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4 Genetic Management of Breeding Colonies Different breeding systems and genetic-engineering methods have been used to produce strains and stocks of rodents for particular experimental purposes inbred strains; coisogenic, congenic, and transgenic strains; re- combinant inbred strains; hybrid strains; and outbred stocks. Outbred stocks are used primarily when genetic heterogeneity is desired and are not useful when a controlled genotype is required. However, the loss of heterozygos- ity cannot be completely avoided in propagating outbred stocks, because the breeding population is necessarily finite. GENETICALLY DEFINED STOCKS Regardless of the breeding system or genetic manipulation used to pro- duce a particular strain, some practices are recommended to maintain high genetic quality. Details of breeding systems used to develop various types of strains can be found elsewhere (Bailey, 1981; Green, 1981a). Here we describe the management of breeding colonies of already-developed strains. . Pedigrees Using a pedigree method allows the parentage of individual experimental animals to be traced; aids in selection of parental pairs to avoid the inadvertent fixation of unwanted mutations, especially mutations that would affect repro- ductive performance; and maximizes genetic uniformity within a strain. 35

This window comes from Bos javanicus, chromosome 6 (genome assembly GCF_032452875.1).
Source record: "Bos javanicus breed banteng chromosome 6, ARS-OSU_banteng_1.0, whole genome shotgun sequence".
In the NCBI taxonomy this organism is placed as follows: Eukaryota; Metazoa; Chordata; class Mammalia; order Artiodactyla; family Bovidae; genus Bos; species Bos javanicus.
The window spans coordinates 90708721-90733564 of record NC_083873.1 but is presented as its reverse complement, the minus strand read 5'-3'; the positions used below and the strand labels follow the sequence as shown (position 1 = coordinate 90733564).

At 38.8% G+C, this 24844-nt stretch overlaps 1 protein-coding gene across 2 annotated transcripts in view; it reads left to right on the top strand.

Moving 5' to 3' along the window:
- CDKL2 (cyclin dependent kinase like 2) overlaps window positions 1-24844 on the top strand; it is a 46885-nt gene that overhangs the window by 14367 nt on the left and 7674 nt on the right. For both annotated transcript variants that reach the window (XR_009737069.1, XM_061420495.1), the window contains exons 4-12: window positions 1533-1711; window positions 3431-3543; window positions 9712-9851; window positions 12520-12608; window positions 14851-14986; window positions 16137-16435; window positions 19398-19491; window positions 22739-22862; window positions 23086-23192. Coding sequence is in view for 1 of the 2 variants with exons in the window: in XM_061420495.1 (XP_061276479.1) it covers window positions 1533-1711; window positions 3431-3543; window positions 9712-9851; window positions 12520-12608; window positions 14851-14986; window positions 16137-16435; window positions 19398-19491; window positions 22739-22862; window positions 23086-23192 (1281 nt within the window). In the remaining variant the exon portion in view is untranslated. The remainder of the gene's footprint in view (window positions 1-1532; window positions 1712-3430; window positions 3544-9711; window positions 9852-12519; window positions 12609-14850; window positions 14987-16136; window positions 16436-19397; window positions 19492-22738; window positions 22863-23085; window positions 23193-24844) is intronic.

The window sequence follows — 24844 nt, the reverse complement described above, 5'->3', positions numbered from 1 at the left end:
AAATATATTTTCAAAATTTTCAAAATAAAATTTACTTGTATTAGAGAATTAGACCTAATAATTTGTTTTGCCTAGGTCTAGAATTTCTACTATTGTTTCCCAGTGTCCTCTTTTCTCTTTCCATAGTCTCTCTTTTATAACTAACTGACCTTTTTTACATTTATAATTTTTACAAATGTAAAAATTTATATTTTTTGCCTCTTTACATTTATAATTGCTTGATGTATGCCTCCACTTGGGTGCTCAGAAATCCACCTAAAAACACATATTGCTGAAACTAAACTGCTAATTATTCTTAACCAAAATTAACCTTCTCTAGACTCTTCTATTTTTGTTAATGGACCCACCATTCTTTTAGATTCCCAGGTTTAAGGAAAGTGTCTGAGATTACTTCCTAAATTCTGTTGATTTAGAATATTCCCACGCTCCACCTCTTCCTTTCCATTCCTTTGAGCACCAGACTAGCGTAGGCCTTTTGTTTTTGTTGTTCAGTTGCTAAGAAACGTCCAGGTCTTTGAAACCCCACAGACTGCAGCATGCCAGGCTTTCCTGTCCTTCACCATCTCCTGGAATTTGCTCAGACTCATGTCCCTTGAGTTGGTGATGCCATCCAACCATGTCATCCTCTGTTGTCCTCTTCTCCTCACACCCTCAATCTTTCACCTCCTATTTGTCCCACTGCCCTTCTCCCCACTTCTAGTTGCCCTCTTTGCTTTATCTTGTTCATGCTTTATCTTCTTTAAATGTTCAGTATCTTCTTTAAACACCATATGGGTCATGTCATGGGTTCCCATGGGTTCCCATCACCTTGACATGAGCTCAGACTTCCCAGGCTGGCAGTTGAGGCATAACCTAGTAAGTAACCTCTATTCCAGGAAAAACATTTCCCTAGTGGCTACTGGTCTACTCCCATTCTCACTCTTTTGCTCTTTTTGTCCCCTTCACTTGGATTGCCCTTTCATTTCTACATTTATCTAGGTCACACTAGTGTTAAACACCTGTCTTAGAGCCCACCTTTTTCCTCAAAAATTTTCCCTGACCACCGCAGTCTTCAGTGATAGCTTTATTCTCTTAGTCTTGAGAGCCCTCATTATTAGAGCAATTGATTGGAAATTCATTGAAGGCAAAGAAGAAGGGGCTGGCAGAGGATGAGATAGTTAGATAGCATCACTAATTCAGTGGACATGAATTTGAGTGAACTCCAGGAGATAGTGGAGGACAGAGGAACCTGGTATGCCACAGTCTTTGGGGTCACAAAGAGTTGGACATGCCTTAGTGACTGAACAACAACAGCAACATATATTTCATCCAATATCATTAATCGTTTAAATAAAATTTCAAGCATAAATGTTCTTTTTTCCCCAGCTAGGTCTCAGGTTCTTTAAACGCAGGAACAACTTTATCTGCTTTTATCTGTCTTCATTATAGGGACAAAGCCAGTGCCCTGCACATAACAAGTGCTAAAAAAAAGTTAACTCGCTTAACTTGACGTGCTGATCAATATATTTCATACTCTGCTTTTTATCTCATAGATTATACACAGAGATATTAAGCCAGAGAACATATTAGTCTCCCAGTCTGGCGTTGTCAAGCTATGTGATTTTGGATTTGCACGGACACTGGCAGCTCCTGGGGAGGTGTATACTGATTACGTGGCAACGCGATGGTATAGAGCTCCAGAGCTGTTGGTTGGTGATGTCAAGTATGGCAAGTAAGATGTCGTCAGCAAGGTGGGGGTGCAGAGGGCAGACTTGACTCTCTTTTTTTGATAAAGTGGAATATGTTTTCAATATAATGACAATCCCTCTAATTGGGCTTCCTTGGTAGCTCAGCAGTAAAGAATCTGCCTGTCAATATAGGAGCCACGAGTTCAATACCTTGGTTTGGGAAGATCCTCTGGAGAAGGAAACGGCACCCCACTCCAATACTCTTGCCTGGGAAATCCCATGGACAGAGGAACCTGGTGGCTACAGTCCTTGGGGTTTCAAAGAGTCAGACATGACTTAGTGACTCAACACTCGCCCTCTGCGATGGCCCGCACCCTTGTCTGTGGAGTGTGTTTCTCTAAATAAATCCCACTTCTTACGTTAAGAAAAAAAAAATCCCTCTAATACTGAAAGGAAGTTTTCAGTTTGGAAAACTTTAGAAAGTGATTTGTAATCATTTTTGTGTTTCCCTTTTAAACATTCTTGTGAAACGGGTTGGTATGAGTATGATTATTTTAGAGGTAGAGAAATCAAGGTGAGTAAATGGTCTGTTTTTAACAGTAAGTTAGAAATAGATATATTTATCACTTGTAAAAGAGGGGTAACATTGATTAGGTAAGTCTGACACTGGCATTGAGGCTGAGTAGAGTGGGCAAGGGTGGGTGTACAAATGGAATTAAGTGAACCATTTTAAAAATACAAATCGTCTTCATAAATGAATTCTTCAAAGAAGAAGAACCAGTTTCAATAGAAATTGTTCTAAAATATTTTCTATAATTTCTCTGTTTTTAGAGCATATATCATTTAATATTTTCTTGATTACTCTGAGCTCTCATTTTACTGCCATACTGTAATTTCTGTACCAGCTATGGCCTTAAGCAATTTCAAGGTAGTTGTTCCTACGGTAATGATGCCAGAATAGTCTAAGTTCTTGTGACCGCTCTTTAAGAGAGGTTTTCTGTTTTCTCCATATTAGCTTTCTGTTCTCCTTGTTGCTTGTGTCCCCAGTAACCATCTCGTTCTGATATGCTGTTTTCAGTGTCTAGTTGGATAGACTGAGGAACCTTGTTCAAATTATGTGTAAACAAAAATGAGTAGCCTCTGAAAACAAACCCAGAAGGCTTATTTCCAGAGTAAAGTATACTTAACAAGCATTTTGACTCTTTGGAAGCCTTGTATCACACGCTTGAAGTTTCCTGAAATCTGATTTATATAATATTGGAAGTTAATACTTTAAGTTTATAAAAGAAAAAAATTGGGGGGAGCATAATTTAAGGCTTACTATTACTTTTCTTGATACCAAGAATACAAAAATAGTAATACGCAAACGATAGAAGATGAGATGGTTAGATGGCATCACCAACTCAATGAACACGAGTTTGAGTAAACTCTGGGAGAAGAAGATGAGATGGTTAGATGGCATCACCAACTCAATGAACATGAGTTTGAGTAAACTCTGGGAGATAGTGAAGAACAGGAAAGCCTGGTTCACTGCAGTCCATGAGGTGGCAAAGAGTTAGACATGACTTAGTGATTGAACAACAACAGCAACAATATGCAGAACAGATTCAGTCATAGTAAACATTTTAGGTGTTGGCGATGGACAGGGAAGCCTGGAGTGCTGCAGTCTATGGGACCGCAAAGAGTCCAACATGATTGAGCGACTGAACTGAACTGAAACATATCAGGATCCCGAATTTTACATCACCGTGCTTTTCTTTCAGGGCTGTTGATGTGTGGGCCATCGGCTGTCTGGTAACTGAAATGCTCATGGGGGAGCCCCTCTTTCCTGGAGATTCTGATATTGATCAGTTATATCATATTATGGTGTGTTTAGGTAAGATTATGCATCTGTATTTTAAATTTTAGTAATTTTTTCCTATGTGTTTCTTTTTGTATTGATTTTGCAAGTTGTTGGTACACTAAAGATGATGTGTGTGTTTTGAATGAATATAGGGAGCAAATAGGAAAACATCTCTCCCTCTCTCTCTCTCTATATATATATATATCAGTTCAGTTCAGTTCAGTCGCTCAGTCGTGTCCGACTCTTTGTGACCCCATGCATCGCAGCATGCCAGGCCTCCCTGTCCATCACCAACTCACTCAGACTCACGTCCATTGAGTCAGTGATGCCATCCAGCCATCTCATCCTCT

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36 Traceability RODENTS: LABORATORYANIMAL MANAGEMENT Mutations occur continually in any breeding stock. Many of these mutations are recessive and, when hon~ozygous, will be expressed as unde- sirable traits. When such a mutation is expressed, it is necessary to rid the breeding colony of copies of the mutation that might be carried as a het- erozygous gene by individuals that are normal in phenotype. Use of a pedigree system that records the parents of each individual makes it pos- sible to identify relatives of the affected individual, and they can be tested for the presence of the mutation or eliminated from the colony. It is also desirable to mark the animals with their pedigree identification. Selection of Parental Pairs Reproductive performance, even within a highly inbred strain, can vary greatly. Environmental factors undoubtedly cause much of that variation, but spontaneously occurring mutations that adversely affect breeding per- formance are also contributing factors. To avoid extinction of a strain, the individuals selected for propagating it should be those with the best repro- ductive performance. Reproductive performance can be evaluated retroac- tively by examining a pedigree, that is, the reproductive performance of several generations of offspring can be used in evaluating the breeding performance of the original pair and can aid in avoiding the accidental incorporation or accumulation of deleterious recessive mutations. To en- sure continuation of a strain, several families or lines should be maintained for two to three generations until one pair in each generation is retroactively chosen as the pair from which breeders in all subsequent generations will be derived. This practice not only ensures selection of reproductively fit indi- viduals to propagate the strain but also maximizes genetic uniformity, as described below. Genetic Uniformity The purpose of producing an inbred strain is to achieve genetic unifor- mity among individuals. That allows a greater degree of reproducibility in experiments than is possible if heterogeneous individuals are used. How- ever, total genetic uniformity is never achieved, because new mutations occur. Each new mutation has a 25 percent chance of becoming fixed in an inbred strain (Bailey, 19791. The gradual accumulation of such mutations and the resulting genetic changes are called genetic drift. Because of the random occurrence of mutations, genetic drift will involve different genes in two separately maintained sublines of a strain. Over time, the sublines will become increasingly different from each other; this tendency is called